In the early 1970s, the Chevy Malibu conjured sunny images of cruising along a windswept coastal highway bound for some beachfront shindig. But since Chevrolet revived the Malibu nameplate in 1997, the Malibu has projected a different sort of image-one of comfort, quietness, practicality and affordability.
When designing the current Malibu, Chevrolet aimed at the vast legions of sensible sedan buyers who have helped make the Ford Taurus, Honda Accord and Toyota Camry the best-selling cars in America in the 1990s.
Designers could do a lot worse than borrowing a few pages from the Accord/Taurus/Camry playbooks. When you're taking on the leaders, there's nothing wrong with showing your influences. And the Malibu does that-both with its styling, which bears a stronger resemblance to the Japanese sedans than it does to the Chevy family tree, and with the way it successfully offers a little something for almost everyone.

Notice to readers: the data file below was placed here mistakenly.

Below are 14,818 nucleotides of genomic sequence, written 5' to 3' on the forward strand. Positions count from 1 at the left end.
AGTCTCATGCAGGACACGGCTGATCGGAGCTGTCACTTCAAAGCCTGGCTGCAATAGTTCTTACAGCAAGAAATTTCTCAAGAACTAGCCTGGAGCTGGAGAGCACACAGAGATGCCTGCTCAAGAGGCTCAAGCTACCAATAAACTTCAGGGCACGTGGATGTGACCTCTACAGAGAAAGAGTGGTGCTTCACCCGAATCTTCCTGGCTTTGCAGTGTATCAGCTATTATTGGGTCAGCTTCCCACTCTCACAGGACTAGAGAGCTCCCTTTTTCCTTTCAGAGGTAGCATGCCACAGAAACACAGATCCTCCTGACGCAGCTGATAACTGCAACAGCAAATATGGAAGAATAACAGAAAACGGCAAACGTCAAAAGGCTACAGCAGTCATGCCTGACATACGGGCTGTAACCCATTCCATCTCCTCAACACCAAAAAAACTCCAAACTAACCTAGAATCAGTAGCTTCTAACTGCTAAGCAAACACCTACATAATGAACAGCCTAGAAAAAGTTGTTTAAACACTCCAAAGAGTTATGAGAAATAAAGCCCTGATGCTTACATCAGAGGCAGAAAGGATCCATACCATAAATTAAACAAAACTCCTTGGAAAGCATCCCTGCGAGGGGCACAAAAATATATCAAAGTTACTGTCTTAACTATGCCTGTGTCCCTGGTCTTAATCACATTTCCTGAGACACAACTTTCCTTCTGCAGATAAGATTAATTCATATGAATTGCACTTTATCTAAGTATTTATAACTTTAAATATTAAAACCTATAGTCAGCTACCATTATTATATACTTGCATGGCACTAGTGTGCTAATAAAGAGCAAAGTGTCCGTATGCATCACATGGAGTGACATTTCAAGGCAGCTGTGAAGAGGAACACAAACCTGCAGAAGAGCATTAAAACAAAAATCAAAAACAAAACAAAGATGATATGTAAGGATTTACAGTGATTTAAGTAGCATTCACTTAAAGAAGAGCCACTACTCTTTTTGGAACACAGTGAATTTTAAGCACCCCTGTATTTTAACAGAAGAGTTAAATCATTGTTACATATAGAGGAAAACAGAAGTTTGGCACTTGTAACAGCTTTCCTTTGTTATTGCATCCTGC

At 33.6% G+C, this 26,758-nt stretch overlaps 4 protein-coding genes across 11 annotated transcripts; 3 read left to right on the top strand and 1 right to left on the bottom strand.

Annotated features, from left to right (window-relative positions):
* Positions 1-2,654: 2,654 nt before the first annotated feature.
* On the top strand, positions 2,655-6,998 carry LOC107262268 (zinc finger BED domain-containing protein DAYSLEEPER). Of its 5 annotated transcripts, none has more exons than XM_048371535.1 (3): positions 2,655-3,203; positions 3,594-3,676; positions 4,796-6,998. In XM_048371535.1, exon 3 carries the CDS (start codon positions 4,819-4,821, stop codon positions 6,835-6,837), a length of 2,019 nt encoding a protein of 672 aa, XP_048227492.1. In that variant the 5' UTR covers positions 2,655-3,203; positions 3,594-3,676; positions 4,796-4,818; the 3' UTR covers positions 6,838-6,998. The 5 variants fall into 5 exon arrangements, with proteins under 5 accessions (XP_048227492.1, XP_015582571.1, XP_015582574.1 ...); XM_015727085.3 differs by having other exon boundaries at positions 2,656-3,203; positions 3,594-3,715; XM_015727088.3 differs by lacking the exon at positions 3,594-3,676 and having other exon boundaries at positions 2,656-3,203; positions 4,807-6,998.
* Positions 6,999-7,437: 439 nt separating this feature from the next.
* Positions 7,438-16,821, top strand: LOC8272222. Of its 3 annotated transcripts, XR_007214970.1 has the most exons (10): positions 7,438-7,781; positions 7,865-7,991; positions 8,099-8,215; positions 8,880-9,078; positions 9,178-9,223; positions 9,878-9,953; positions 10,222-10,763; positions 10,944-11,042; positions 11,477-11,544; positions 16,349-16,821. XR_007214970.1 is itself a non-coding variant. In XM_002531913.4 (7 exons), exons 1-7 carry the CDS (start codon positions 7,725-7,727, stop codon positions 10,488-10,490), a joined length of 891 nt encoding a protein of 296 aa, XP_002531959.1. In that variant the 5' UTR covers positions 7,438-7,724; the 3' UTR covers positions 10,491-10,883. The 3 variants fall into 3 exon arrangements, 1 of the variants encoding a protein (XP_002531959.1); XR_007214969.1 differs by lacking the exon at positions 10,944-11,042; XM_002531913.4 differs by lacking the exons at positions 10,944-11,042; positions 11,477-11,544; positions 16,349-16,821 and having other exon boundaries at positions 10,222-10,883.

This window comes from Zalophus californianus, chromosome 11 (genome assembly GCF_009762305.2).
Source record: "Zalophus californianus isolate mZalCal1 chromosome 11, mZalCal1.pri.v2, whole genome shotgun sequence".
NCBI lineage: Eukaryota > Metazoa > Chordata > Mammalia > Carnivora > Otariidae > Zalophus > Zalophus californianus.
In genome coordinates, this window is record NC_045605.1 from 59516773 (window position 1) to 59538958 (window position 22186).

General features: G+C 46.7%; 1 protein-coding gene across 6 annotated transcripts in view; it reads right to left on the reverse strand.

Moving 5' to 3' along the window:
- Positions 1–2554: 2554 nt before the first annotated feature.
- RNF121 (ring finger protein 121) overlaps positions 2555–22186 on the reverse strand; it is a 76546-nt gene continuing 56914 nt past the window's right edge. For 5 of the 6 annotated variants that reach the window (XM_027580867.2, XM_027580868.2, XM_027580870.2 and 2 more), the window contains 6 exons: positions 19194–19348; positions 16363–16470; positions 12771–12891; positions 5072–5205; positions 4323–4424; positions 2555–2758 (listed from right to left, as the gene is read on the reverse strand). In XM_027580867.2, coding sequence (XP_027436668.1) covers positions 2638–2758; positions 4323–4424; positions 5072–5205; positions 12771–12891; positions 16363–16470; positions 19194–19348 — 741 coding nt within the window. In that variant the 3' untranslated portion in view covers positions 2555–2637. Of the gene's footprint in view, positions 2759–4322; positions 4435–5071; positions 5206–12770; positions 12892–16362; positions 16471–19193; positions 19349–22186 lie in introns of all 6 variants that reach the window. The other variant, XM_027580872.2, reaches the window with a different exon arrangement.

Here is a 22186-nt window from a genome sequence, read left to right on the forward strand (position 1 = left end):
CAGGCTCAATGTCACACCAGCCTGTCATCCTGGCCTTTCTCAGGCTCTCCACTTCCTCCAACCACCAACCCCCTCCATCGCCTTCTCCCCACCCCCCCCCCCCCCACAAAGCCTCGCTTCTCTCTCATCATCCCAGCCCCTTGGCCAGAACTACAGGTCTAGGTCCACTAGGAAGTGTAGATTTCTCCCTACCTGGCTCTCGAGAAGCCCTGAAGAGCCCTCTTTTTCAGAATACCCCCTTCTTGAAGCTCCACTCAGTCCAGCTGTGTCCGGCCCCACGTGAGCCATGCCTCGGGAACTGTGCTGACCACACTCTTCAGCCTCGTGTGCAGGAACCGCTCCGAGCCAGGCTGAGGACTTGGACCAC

For 1999, the Malibu is largely unchanged from the '97 and '98 versions-a wise move, given how warmly the Malibu has been embraced by the public.